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Astronomy There are 4 entries for the tag Astronomy
##### Converting Julian date to calendar date (Astronomy With Your Personal Computer)
Part 3 of converting the code in Astronomy With Your Personal Computer Last time we had a method for converting a calendar date to Julian, so here's the reverse. Notice that it calls the previous MinSec.DecimalToDegMinSec() method to convert the decimal portion to hours/minutes/seconds: public static DateTime ConvertDay(double DJ) { double D = DJ + 0.5; int I = (int)Math.Floor(D); double FD = D - I; if (FD == 1) { FD = 0; I += 1; } if (I > -115860) { int A = (int)Math.Floor((I / 36524.25) + .99835726) ......

Posted On Friday, November 4, 2011 3:46 PM

##### Converting calendar date to Julian (Astronomy With Your Personal Computer)
Part 2 of converting the code in Astronomy With Your Personal Computer Astronomers frequently need to do arithmetic with dates, and rather than attempting to count the days in each month, it's far easier to simply convert the dates to Julian day numbers and just add or subtract. A while back I wrote a post on how to do this, but this method is slightly different - the subroutine in the book returns the number of days since 1900 January 0.5 (rather than the actual Julian date) due to the low-precision ......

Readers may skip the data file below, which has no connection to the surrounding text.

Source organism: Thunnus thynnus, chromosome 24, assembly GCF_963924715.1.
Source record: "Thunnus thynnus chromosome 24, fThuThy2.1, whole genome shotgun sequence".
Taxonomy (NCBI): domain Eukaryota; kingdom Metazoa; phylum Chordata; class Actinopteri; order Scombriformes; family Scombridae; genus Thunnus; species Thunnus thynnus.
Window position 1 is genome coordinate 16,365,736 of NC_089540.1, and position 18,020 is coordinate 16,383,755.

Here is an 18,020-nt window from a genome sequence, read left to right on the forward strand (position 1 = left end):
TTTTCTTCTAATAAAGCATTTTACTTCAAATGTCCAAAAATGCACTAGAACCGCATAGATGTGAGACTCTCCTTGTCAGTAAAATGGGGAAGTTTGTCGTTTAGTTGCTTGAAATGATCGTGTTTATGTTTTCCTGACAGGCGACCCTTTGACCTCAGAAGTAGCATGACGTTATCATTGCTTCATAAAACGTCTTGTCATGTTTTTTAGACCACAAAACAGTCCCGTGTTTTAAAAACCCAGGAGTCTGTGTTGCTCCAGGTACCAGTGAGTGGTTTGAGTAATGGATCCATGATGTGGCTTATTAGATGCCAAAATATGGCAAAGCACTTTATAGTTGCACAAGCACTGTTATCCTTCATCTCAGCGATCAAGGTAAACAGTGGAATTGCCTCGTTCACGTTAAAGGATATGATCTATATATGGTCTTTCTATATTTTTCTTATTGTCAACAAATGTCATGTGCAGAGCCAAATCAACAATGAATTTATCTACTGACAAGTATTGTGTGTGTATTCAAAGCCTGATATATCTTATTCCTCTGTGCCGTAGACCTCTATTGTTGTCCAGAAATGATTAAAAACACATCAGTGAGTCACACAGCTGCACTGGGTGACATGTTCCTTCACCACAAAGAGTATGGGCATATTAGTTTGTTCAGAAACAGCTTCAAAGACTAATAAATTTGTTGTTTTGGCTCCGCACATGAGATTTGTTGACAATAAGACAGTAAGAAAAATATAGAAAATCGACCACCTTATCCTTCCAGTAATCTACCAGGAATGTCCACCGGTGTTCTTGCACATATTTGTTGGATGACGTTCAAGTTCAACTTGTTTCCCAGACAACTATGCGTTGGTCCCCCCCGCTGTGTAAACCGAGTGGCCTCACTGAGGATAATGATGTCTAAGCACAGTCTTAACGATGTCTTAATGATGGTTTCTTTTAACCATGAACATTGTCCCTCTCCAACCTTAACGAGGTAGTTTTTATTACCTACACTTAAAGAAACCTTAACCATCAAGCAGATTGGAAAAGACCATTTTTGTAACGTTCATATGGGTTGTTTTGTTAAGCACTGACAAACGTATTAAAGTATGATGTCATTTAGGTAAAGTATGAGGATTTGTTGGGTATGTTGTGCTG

Posted On Wednesday, October 19, 2011 1:39 PM

##### Converting decimal degrees to degrees/minutes/seconds (Astronomy With Your Personal Computer)
Part 1 of my attempt at converting the code in Astronomy With Your Personal Computer. MINSEC - converting decimal degrees/hours into degrees/hours, minutes, and seconds (and vice-versa). Most astronomy calculations are going to be expressed as degrees, minutes and seconds of arc, but computers need to work in decimal degrees. These methods will allow you to convert from one to the other and back. To convert from decimal to degrees/minutes/seconds: The whole units of degrees will remain the same (i.e. ......

Posted On Wednesday, October 5, 2011 12:52 PM

##### Updating the book Astronomy With Your Personal Computer
Way back in the dark ages (1985 or so) there was a book title Astronomy With Your Personal Computer by Peter Duffett-Smith. This book provided BASIC routines for various astonomical calculations: date/time conversions, planetary location, eclipse information, etc. Some of the calculations would be handy for some mobile apps I'm working on, so I decided to look into converting the code to C#. Just looking at a few lines of the sample programs in the book, it becomes quickly obvious that simply converting ......

Posted On Monday, October 3, 2011 11:06 AM

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